Watch: Add drain cleaner to sugar for an awesome science experiment

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Household drain cleaner composed of high-molar sulfuric acid? And they were worried about the old-fashioned stuff made of sodium hydroxide and aluminum particles?

What TFA describes – basically anhydrous sulfuric acid – is a restricted reagent at our university chemistry department. I’m having a really hard time imagining it being a household product.


I thought most drain cleaners were basic, not acidic. I think one I used recently was essentially lye.


Yeah, there’s all kinds of dangerous stuff in drain cleaners. Check the label first.

(I wonder how often someone tries one, gets impatient, and pours a different one in? :anguished:)


They really do take all the fun out of chem lab now… well and the injuries too so there is that.


Don’t get me wrong, we still make nitrocellulose and other fun stuff. We just don’t keep large quantities of anhydrous sulfuric acid outside of locked stores with a paranoid stores manager keeping watch over it.

And then there’s the stuff in the microbiology labs. Treated, quite rightly, as being vastly more dangerous than the reagents.


You can find it at some hardware stores - with layers of bagging and serious warnings.
Used it once - when nothing else would clear a pipe. I was quite worried it might destroy the pipe - but it worked and there was much water flusing through the pipe to dilute immediately.


I wonder if they’re scamming on the label? I can’t see people taking the required precautions for handling that stuff if it was at full concentration! (And what about the stores? “Hazmat cleanup in aisle 4! Code Red!”)

98% (4.2 molar) sulfuric acid.


Modern drain pipes are high-density polyethylene. The same stuff we use to store … high-molar sulfuric acid. The main risk is that the heat of dilution of the acid might damage the pipe. A little at a time shouldn’t be your greatest worry.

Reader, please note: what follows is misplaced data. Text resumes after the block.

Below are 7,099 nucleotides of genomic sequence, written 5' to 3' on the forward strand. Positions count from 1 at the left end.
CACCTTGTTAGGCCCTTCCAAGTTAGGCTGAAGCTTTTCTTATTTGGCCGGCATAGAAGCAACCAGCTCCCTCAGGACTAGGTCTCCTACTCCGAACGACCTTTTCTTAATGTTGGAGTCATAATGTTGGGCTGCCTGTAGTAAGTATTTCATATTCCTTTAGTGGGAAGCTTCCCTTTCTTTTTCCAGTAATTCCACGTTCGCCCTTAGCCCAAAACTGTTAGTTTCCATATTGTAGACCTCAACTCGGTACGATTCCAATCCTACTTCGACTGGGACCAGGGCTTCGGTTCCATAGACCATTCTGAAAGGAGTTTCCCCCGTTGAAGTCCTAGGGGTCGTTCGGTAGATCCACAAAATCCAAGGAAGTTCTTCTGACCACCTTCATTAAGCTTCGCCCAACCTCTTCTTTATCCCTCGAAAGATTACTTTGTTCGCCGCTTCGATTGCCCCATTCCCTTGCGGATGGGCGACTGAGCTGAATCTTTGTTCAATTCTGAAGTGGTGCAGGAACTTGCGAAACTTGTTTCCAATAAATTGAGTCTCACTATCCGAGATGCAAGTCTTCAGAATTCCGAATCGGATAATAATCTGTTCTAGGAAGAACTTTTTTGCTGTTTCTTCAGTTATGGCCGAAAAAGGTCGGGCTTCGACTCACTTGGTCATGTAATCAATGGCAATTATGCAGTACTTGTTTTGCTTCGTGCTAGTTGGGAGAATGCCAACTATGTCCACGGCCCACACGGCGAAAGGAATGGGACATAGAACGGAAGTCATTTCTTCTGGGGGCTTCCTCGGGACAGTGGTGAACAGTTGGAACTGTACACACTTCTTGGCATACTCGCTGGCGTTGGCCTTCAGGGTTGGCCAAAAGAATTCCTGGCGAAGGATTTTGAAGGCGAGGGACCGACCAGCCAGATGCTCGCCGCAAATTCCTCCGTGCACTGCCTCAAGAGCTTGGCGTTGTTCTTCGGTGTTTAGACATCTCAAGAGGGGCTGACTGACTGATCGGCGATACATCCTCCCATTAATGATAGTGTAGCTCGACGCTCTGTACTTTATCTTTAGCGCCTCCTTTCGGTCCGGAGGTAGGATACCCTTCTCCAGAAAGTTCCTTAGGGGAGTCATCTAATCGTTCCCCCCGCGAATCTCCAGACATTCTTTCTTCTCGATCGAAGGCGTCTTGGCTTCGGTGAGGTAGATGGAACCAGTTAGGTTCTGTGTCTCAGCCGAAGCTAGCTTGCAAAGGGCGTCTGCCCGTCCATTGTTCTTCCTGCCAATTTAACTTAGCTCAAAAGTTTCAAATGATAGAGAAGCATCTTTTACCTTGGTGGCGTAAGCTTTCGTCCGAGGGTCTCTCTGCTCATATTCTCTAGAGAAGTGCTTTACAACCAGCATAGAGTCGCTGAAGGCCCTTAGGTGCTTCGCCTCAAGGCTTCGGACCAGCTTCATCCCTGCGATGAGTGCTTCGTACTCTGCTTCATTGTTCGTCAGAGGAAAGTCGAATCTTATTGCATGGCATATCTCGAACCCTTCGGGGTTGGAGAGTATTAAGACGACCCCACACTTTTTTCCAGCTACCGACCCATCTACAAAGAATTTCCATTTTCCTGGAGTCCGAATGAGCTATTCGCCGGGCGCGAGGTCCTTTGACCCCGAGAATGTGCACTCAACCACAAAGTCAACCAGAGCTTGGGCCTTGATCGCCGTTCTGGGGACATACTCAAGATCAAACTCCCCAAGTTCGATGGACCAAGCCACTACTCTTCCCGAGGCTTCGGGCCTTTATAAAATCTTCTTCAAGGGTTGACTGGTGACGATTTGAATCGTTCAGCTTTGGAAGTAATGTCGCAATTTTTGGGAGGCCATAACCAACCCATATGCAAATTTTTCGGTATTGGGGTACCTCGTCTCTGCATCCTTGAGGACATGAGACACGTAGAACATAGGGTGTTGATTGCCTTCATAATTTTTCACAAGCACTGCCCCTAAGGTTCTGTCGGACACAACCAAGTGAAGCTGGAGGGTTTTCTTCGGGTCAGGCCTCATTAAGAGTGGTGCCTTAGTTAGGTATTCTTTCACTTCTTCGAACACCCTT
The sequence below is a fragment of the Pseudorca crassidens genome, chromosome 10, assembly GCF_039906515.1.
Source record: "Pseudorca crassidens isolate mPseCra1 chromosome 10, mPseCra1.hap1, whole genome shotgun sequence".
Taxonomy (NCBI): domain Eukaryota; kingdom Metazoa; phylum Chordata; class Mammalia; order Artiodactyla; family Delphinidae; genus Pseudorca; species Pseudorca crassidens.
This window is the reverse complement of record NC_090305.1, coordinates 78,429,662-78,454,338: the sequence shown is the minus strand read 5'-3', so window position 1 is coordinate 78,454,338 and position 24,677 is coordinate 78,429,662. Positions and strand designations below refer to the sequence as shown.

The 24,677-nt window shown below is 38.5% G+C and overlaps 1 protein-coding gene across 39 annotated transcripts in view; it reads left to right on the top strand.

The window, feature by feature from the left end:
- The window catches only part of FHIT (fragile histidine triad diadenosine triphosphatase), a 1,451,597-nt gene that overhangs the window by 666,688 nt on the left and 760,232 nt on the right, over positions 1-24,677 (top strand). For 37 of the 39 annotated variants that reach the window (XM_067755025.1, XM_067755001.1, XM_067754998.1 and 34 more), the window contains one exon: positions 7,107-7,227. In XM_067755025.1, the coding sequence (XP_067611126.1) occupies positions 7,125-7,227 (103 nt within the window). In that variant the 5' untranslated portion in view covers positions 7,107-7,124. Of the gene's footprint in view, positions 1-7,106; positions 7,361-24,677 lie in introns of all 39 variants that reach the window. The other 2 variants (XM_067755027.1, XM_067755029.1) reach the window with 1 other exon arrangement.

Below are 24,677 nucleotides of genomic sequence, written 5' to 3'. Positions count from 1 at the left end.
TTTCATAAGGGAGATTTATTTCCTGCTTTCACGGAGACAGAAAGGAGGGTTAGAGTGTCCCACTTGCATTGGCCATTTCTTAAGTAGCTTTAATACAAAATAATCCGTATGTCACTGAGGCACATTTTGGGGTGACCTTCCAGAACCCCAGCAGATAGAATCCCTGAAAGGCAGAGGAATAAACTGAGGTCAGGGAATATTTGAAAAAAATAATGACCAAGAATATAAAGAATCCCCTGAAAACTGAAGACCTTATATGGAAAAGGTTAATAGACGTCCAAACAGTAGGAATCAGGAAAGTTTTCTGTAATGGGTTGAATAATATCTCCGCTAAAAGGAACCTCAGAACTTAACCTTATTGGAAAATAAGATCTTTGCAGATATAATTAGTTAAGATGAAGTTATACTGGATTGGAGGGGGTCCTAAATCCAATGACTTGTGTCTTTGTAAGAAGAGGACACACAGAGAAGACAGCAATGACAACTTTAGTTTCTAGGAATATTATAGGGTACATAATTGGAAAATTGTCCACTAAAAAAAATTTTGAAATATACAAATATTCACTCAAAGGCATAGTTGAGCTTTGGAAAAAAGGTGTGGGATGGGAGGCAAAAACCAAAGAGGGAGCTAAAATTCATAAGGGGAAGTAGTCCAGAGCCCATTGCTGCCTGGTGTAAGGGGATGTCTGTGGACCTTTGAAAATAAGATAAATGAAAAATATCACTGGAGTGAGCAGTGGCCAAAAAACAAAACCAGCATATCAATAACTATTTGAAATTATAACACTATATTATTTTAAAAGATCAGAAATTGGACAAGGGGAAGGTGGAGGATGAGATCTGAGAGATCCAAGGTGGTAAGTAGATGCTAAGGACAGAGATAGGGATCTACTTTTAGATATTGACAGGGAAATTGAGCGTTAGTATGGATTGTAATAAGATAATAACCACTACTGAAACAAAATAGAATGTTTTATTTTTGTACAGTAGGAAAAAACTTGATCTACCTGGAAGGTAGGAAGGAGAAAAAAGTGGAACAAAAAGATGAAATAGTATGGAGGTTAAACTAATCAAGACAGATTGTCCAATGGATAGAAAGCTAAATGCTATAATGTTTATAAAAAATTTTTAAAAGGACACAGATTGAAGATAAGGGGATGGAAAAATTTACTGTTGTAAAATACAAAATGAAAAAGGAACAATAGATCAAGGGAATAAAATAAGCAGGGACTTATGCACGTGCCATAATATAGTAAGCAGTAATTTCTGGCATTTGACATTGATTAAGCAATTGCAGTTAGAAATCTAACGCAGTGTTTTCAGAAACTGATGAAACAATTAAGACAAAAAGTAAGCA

A friend of the family was mixing up some pool cleaner in a bucket. He emptied one bottle, and then got a second one from his cabinet and added that too. Fortunately he was doing his mixing a solid granite Belfast Sink. He’d accidentally mixed two different types of cleaner. The first explosion blew him across the kitchen in to the far wall. He struck the fridge, causing its door to swing open, protectively, across his body. The second explosion stripped the top off his hearing and broke the sink.

The police were interested, but didn’t arrest him as a domestic terrorist.

“Clean up in aisle 4… and the basement… and the sewer… and the subway tunnel…”


My pipes were definately not modern. Different varieties of metal depending onlocation in the house. Which was 120 years old.


yay. spraying sulphuric acid across the room.

Each his own definition of ‘fun’ I guess…

I’ve had to clean up the mess when a lead-acid battery exploded in a boat (protip: never drop a wrench across the terminals of a 200Ah starter battery!).
Despite thorough scrubbing and plenty of rinsing the machine compartment of the boat still rusts like hell.


Let’s see… Is it water into acid, or acid into water? And which way is don’t?


Mine dates to before 1885 (ah, territorial New Mexico!), so I can sympathize. We ended up having the drain replaced and in the process found that parts of it were tarpaper. Aside from the enzymatic stuff, there’s really no safe way to attack the crud in one of those.


Wow. I hope nobody’s pipes get clogged with a bunch of sugar.


So definitely do not stuff wads of giant marshmallows into the sink drain… :open_mouth:


I realize the question was not totally serious, but the answer is:

Do like you oughter, add acid to water.

For those (like me) who need to resort to root principles, it’s because water drops in strong acid generate enough heat to cause a steam explosion. Acid in water does too, but in the latter case you splash water around while in the former you scatter drops of strong acid.

I might not enjoy getting sprayed by water, but it’s better than getting sprayed by acid.


Reaction 1: what the hell type of drain cleaner is 98% sulfuric acid?
Reaction 2: that looks cool. To the lab!
unfortunately, I don’t have any sulfuric acid in the lab
so its off to the hardware store apparently


Something seems off. Here’s the product:

The technical data sheet is less than forthcoming, though.

“Composition: Inorganic acids among which sulphuric acid, corrosion inhibitors, plugging agents, dyes, surfactants.”

It makes no mention of the all important level of concentration of the acid.


You’d think that they’d have to be accurate for poison control purposes. i.e. If someone drinks it, do you make them drink a baking soda solution, or do you put them in a plastic tub and stand back?